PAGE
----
Finding solace after Passover
On a 30-mile sunrise trek out of and back into Mitzpe Ramon, my colleague and fellow rider Rabbi Ed Gelb introduced me to the idea of the “solace of silence.” Or was it the “solace of solitude?”
Reflecting on my recent participation in the Ramah Israel Bike and Hike in the Negev (which included 250 miles of biking over 5 days the week before Passover), I sat with my memories of the silence, the solitude and the solace I experienced in the open spaces of the desert. Given the timing of the trip, I was particularly excited to travel along the Jordanian-Israeli border and the Egyptian-Israeli border at the same time of year the Israelites of the Torah would have exited Egypt. Due to this year’s very wet winter in Israel, the Negev was green along the “river” beds that would carry the rains. I was reminded of the words of Psalm 104, which we read just this morning in celebration of the new month: “You make springs gush forth in torrents to flow between the hills.” I imagined the flock that accompanied the Israelites feeding on the greenery, the children picking the purple and yellow flowers. I wondered whether the winter that preceded the exodus was an unusually wet one in God’s anticipation of the challenging journey.
As I rode with my group (we “Bogrim” were the intermediate riders, encompassing a wide range of biking abilities), we’d often get spread out along our route. Sometimes we’d be divided into small packs, where we could push, encourage, joke with, and occasionally sing to one another. Sometimes we’d feel entirely alone on the road, though there was always someone just a minute ahead or a minute behind us.
The moments of community and the moments of solitude in the open and quiet space of the wilderness gave me a new perspective on the Israelites’ journey from slavery to freedom. I’d always understood the desert as a necessary transformational experience for our people, but never fully appreciated the effects of the surroundings on the fledgling community. Barren, silent and expansive, yet beautiful, peaceful and awe-inspiring, the Negev invited me to clear my head, to shed my burdens, to breathe deeply into my faith and to connect at a soul-level with the land, the journey and the people sharing both with me.
Wanting to pursue the topic further, I searched for the book that Rabbi Gelb had mentioned. As it turns out, I had the title entirely wrong. The book he referenced that morning was The Solace of Open Spaces by Gretel Ehrlich, a collection of essays about the author’s life and encounters in Wyoming! My mistake, however, led me to two wonderful blogs. One was about the benefits of practicing silence, entitled “Finding Solace in Silence” by Kerine W. on wittedroots.com. She writes: “There’s always been more to silence than we think. It hasn’t been obvious because we’ve villainized it. We’ve given it negative connotations of loneliness, isolation, and the illusion that we’ll be missing out on all the things around us. I think we too often associate silence with loneliness, but a void filled with noise is still empty. I believe silence is recuperation.”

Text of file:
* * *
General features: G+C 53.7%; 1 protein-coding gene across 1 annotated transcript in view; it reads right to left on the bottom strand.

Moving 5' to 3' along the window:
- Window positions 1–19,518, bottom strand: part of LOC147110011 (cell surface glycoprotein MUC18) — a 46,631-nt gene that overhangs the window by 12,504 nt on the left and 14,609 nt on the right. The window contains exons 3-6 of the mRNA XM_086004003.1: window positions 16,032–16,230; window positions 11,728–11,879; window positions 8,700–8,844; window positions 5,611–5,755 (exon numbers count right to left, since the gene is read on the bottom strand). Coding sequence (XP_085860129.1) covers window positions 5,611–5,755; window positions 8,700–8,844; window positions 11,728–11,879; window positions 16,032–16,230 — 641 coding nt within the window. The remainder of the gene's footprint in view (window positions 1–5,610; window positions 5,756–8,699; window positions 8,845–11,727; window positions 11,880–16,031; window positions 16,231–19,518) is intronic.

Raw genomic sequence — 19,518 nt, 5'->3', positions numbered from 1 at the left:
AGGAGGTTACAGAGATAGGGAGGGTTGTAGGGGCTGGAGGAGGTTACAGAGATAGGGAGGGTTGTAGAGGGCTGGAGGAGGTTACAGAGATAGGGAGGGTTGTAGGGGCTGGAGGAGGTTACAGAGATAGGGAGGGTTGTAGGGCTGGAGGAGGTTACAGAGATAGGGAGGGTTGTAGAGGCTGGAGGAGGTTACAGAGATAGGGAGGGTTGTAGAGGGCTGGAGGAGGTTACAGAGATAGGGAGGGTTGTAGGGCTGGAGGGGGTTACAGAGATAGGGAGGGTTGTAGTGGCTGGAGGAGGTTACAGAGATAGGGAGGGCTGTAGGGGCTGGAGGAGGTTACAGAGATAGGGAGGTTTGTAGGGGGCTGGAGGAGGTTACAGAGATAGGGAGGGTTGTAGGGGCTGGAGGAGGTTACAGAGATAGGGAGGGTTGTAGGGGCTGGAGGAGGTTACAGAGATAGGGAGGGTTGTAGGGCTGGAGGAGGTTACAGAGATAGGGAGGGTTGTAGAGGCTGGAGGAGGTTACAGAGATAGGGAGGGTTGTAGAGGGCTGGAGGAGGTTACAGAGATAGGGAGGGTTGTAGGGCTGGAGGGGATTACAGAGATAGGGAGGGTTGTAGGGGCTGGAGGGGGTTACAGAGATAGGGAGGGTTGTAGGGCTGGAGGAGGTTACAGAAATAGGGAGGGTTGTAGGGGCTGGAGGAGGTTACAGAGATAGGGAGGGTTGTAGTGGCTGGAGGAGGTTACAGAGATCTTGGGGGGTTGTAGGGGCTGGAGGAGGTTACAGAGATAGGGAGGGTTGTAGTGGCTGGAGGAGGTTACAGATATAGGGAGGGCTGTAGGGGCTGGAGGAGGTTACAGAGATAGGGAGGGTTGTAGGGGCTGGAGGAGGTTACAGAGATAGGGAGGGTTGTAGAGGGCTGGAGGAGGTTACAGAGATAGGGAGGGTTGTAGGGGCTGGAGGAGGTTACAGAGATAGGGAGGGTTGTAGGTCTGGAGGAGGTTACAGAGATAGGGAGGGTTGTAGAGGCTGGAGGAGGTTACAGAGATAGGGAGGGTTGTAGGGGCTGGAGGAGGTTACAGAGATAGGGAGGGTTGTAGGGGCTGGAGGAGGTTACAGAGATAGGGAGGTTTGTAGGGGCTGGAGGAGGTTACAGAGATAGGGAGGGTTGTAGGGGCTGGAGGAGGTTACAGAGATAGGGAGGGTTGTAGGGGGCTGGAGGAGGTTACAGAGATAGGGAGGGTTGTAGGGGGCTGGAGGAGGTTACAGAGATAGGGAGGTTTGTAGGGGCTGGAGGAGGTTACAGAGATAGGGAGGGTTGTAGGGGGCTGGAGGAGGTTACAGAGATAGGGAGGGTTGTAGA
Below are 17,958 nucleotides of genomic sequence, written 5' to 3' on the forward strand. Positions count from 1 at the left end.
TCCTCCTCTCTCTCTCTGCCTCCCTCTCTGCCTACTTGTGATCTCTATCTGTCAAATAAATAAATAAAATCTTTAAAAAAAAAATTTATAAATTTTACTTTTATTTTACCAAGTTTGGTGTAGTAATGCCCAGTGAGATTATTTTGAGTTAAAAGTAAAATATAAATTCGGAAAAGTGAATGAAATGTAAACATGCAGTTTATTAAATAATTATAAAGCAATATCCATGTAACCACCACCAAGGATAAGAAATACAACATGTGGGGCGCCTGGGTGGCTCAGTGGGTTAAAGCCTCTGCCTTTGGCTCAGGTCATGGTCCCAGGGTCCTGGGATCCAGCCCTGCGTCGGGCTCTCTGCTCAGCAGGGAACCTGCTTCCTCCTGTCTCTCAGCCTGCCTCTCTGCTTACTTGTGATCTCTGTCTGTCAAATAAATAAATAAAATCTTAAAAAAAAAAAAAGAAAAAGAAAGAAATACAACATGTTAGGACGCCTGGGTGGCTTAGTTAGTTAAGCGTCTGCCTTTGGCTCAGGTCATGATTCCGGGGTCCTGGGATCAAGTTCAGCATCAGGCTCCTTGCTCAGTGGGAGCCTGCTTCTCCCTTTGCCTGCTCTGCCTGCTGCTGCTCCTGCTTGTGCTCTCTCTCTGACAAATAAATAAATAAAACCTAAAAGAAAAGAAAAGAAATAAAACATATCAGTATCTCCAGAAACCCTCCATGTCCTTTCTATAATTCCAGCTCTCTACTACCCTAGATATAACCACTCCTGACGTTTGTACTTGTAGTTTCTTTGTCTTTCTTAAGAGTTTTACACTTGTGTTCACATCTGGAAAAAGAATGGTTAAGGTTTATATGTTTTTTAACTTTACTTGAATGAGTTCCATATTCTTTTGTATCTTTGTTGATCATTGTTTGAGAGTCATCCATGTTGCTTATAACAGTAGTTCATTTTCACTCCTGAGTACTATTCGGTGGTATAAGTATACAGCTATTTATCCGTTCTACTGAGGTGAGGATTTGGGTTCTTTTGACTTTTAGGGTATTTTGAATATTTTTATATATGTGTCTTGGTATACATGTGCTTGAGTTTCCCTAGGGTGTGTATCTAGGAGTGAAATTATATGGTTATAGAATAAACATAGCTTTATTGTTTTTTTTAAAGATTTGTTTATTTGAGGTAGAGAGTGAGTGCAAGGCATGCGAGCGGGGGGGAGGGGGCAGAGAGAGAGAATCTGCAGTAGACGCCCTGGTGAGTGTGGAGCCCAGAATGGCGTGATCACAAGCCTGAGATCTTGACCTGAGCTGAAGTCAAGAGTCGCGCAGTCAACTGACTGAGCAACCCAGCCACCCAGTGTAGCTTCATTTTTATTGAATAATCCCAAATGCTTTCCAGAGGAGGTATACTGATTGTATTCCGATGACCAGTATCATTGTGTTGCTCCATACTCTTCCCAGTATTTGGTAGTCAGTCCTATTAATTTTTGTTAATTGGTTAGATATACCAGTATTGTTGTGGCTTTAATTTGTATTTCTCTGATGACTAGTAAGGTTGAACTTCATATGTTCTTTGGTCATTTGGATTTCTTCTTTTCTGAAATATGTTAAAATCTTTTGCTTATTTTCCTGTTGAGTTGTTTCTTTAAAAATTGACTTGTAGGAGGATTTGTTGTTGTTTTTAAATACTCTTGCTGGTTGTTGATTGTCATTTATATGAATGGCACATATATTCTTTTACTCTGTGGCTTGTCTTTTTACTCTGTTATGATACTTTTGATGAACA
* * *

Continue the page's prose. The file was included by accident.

In the second, entitled “Finding Solace in Solitude,” Zat Rana comments on upliftconnect.com: “When you surround yourself with moments of solitude and stillness, you become intimately familiar with your environment in a way that forced stimulation doesn’t allow.”
Sadly, the events transpiring in the world around us on this new moon challenge our faith and our hopes. We don’t have the luxury of such time in the wilderness when rockets give only seconds to find shelter. And ceasefires rarely yield the silences that bring about the reflection and reassessment required for true transformation.
Then again, maybe a few days off will give everyone a chance to take a long bike ride in the desert. It certainly worked for me.
Rabbi Craig Scheff